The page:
Sunday, August 25, 2019

Informal Worship was a Success; But Discussion Afterwards Points to
Items which Need Fixing

SLI, AUG. 25, 2019 UPDATED -- The morning service was very different to that which we had grown accustomed. There was no printed Order of Worship, no use of organ nor piano, no hymns, no prelude or postlude, no printed prayers, just leaders we trusted to lead us into the presence of God. Doug Wilson and Paul Robinson did an excellent job of leadership and Paul's message was moving and inspirational.

There were several common themes that came up in the discussion this morning following the "informal" worship service. The Spiritual Life Committee wanted to hear particularly from worshipers who are not a part of the Committee. This is because the Committee must meet tomorrow morning to formulate a worship plan for next Season that will meet as many needs as possible while being open to welcoming others and new ideas.

The following are four common themes which kept coming up in different forms during the discussion this morning which followed Worship:

(1) An Order of Worship is essential; it doesn't have to be in detail, but at least a basic outline from which creative ways of doing acts of worship can emerge.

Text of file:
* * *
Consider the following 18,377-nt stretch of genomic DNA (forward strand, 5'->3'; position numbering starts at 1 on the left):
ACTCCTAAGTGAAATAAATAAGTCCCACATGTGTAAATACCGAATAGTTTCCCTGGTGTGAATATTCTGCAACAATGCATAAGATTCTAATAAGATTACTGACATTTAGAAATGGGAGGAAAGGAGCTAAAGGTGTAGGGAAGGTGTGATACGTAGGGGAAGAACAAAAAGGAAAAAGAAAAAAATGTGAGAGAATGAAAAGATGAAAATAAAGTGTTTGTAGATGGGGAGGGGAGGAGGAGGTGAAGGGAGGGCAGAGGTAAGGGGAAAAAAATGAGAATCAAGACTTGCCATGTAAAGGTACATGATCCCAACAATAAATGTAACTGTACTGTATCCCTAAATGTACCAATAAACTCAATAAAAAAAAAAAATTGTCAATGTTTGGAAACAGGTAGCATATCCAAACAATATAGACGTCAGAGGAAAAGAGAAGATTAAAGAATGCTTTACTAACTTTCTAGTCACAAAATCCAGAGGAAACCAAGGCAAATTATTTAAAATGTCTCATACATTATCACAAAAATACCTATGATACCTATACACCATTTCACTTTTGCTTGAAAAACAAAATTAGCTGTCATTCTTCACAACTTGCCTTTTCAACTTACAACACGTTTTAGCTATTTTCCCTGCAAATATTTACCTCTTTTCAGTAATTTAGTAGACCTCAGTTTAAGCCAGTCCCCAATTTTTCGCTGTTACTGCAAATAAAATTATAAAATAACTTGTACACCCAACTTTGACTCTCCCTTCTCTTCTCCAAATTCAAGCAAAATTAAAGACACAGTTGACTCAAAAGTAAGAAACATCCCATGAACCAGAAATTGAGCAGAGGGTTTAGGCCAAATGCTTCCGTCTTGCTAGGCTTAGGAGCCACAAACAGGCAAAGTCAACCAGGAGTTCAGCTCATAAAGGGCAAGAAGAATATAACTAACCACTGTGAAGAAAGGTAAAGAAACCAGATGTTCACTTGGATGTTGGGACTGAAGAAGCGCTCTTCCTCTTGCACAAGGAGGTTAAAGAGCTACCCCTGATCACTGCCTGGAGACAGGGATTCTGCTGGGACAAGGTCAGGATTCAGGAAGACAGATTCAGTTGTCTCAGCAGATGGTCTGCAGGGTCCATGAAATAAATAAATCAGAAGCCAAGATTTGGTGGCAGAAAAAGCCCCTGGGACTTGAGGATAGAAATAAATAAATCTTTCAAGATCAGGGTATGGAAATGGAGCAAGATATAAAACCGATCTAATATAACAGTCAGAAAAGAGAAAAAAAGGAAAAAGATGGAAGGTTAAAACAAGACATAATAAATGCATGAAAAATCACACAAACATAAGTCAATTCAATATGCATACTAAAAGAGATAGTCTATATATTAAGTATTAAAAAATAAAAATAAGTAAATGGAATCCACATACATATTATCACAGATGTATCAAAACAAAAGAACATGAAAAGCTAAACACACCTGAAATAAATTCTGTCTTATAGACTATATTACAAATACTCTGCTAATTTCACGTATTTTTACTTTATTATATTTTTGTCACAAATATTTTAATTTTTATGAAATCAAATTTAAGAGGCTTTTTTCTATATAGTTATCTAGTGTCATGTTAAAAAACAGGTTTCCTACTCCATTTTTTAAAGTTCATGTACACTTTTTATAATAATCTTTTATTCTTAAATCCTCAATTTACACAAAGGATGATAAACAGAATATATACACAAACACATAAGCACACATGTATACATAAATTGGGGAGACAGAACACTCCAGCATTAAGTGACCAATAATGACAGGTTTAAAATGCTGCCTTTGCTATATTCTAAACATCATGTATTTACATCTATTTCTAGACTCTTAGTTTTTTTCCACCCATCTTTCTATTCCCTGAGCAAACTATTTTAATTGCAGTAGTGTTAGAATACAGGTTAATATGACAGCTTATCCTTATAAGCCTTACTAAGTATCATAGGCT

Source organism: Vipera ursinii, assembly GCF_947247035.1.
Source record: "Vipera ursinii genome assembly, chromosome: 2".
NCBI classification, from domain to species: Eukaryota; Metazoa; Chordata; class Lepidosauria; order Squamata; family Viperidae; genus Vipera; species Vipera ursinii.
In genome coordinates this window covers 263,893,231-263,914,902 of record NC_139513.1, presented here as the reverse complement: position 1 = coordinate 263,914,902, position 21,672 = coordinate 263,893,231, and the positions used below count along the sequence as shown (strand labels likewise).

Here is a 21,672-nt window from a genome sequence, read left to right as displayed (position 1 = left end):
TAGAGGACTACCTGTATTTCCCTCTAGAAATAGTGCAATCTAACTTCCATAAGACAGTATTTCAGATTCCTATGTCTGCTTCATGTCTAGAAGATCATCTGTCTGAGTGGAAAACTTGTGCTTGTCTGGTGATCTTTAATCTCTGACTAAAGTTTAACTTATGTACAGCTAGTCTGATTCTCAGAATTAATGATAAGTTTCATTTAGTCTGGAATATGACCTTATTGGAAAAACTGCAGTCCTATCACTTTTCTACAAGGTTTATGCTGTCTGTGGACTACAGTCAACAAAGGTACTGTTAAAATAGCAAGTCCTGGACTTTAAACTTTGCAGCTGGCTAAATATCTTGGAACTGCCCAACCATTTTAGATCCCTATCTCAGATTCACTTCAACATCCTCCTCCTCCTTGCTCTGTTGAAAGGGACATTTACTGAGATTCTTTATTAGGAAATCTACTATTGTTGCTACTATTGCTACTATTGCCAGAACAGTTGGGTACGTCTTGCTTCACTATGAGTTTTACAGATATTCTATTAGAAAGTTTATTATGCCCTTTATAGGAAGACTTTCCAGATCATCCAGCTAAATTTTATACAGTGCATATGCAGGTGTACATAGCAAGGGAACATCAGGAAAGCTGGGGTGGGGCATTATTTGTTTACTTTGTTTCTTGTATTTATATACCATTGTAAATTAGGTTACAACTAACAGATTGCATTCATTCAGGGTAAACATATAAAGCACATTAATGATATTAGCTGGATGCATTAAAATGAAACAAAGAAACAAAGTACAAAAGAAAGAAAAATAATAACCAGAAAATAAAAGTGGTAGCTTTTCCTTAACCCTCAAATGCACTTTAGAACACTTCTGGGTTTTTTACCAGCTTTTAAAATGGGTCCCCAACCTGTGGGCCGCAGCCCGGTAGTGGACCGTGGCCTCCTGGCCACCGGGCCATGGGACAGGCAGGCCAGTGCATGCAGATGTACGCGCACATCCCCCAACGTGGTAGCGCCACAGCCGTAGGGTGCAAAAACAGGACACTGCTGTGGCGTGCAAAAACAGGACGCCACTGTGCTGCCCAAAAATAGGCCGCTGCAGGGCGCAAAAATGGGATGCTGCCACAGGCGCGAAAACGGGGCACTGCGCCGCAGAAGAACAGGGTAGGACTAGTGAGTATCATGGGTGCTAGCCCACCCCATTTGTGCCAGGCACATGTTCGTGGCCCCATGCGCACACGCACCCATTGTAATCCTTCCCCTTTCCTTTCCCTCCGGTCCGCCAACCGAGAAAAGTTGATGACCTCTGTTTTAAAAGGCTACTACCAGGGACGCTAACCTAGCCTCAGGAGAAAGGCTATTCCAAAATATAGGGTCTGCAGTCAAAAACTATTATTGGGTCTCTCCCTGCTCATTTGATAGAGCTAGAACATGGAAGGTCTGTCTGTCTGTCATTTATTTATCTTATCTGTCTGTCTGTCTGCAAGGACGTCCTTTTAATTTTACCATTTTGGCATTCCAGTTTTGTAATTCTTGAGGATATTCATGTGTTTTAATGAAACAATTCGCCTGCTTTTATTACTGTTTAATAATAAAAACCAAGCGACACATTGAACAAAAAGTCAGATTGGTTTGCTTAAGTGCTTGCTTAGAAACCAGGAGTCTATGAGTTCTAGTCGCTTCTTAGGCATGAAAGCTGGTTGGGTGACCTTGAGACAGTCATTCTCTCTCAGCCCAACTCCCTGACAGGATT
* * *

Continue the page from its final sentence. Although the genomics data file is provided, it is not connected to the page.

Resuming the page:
(2) Music is essential in Christian worship; hymns and praise songs express feelings responding to life experiences that are then nurtured by words of faith and hope. Even the prelude prepares the mind and heart to be in a state of preparation to become part of the community about to worship God. The postlude signals a joyous sound that makes it clear--time to head to fellowship time (or elsewhere if necessary).

(3) Part of the protestant experience is to expand on the sense of worship by developing a sense of need for one another--a real sense of family or community. Coffee hours and refreshments are more important for the opportunities of the strength we gain from others and knowing others than from a need for physical nourishment. Some choose to talk briefly about a sermon point to see how others might go about responding to the good news. People want a summer church experience, not a detached service of miscellaneous acts of worship developed and performed by a worship committee trying to fill the program requirements of other leadership.

(4) A paid chaplain is the best way to accomplish this sense of church, especially when illness or other needs develop and folks then know to whom they can go or call. A chaplain should not be seen as one who promotes any one denomination. "Chaplain" by its definition, particularly in campus ministry and in military ministry, must be inclusive in one's attitude and approach since they will encounter almost every conceivable representation of faith or non-faith while seeking to serve those in need. 

(5) One individual in referencing the survey question page distributed last Sunday, said that the option of having just three (3) services during a season would not be acceptable to her. Others shook their heads in agreement and other comments were received about weekly worship being vital in accomplishing the basic purposes of worship.

We plan to bring you a report from the Committee's work in the morning.

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